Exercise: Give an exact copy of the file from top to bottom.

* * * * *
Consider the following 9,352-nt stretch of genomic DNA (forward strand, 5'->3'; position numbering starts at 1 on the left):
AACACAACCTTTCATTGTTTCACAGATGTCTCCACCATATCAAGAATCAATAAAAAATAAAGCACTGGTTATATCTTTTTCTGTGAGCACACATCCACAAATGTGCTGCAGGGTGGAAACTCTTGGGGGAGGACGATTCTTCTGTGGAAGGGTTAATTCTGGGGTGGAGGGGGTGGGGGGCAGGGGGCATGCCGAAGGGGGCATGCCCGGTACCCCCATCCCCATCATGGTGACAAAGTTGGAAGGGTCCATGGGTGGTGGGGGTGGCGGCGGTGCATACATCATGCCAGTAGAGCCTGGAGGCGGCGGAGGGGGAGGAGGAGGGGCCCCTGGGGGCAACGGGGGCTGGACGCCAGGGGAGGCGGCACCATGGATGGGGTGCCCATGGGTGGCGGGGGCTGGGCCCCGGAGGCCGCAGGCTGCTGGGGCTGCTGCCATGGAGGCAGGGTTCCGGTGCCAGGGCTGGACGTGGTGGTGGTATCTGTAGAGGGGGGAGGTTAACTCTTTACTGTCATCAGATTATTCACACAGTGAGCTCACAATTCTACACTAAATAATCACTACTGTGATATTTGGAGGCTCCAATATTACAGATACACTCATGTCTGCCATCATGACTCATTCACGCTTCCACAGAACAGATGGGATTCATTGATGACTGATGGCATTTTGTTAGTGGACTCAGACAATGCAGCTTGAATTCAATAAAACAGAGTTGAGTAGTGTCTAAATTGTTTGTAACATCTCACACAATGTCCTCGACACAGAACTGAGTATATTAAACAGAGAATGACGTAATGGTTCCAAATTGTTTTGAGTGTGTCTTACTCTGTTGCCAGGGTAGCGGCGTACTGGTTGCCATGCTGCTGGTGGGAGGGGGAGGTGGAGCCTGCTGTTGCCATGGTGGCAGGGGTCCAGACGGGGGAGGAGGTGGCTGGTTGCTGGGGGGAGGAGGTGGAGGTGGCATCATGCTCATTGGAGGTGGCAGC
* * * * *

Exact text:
Consider the following 9,352-nt stretch of genomic DNA (forward strand, 5'->3'; position numbering starts at 1 on the left):
AACACAACCTTTCATTGTTTCACAGATGTCTCCACCATATCAAGAATCAATAAAAAATAAAGCACTGGTTATATCTTTTTCTGTGAGCACACATCCACAAATGTGCTGCAGGGTGGAAACTCTTGGGGGAGGACGATTCTTCTGTGGAAGGGTTAATTCTGGGGTGGAGGGGGTGGGGGGCAGGGGGCATGCCGAAGGGGGCATGCCCGGTACCCCCATCCCCATCATGGTGACAAAGTTGGAAGGGTCCATGGGTGGTGGGGGTGGCGGCGGTGCATACATCATGCCAGTAGAGCCTGGAGGCGGCGGAGGGGGAGGAGGAGGGGCCCCTGGGGGCAACGGGGGCTGGACGCCAGGGGAGGCGGCACCATGGATGGGGTGCCCATGGGTGGCGGGGGCTGGGCCCCGGAGGCCGCAGGCTGCTGGGGCTGCTGCCATGGAGGCAGGGTTCCGGTGCCAGGGCTGGACGTGGTGGTGGTATCTGTAGAGGGGGGAGGTTAACTCTTTACTGTCATCAGATTATTCACACAGTGAGCTCACAATTCTACACTAAATAATCACTACTGTGATATTTGGAGGCTCCAATATTACAGATACACTCATGTCTGCCATCATGACTCATTCACGCTTCCACAGAACAGATGGGATTCATTGATGACTGATGGCATTTTGTTAGTGGACTCAGACAATGCAGCTTGAATTCAATAAAACAGAGTTGAGTAGTGTCTAAATTGTTTGTAACATCTCACACAATGTCCTCGACACAGAACTGAGTATATTAAACAGAGAATGACGTAATGGTTCCAAATTGTTTTGAGTGTGTCTTACTCTGTTGCCAGGGTAGCGGCGTACTGGTTGCCATGCTGCTGGTGGGAGGGGGAGGTGGAGCCTGCTGTTGCCATGGTGGCAGGGGTCCAGACGGGGGAGGAGGTGGCTGGTTGCTGGGGGGAGGAGGTGGAGGTGGCATCATGCTCATTGGAGGTGGCAGC